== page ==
No, Almonds Don’t Use 10 Percent of California’s Water

Do almonds use 10 percent of California’s total water supply? The short answer is no. This myth, which we’ve heard a few times in the media, seems to trace back to a Slate article from last May. Its author generally engages in a thoughtful and nuanced discussion of California’s water use. He notes that almonds are an important economic contributor in the state and that all foods require water, including some that are far more water intensive than almonds.Read more »

Buds, Bees and Bloom- Part 1: Buds

These three B's are vital parts to a successful almond pollination and production. Over the next couple weeks I will walk you through Pollination's 3 B's and how each one is an important step to almond farmers. This post was written by Kern County almond grower Jenny Holtermann and originally appeared on her blog, You Say All-mend, I Say Am-end. This is the first in a series of guest posts from Jenny about the pollination process.Read more »

The Buzz on Bees

Spring comes early to California’s Central Valley, and farmers and beekeepers alike are already focused on the start of almond bloom. Almonds are the first of the many crops in California pollinated by commercial honeybees, and the February bloom provides bees with their first natural pollen after the long winter.Read more »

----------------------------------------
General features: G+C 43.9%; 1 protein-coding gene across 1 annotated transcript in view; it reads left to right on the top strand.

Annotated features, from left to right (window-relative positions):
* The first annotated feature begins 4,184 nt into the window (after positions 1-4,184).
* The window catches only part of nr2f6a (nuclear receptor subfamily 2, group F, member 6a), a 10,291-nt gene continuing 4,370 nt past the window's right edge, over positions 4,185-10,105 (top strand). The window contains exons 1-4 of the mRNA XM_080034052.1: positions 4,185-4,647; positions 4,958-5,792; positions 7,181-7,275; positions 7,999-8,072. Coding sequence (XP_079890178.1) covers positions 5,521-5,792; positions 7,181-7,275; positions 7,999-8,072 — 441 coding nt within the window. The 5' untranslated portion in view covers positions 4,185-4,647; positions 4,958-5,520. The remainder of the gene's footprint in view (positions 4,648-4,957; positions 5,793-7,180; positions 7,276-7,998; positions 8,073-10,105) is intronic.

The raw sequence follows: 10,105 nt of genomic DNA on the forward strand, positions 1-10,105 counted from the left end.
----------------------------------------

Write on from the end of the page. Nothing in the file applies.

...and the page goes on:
New Year's Resolutions

We hope you’re enjoying 2015 to date. Here in almond-growing country, our trees soaked up some much-needed rain from the past month and are resting in dormancy before the upcoming bloom. Almond growers are preparing for the next season, and one of our new year’s resolutions at the Almond Board of California is to continue to provide updates here on the blog on the more than $2 million we spend each year on research to continually improve our industry’s role in topics like air and water quality, water management and pest management.Read more »

New research shows snacking on almonds instead of a high-carb snack reduced belly fat and other heart disease risk factors

Almonds have long been recognized for their heart health benefits, but new research suggests they may have benefits for your waistline as well. A new study just published in the Journal of the American Heart Association1 showed that snacking on 1.5 ounces of almonds every day vs. a muffin with the same number of calories not only reduced LDL and total cholesterol, but also reduced abdominal (belly) fat and waist circumference in study participants.Read more »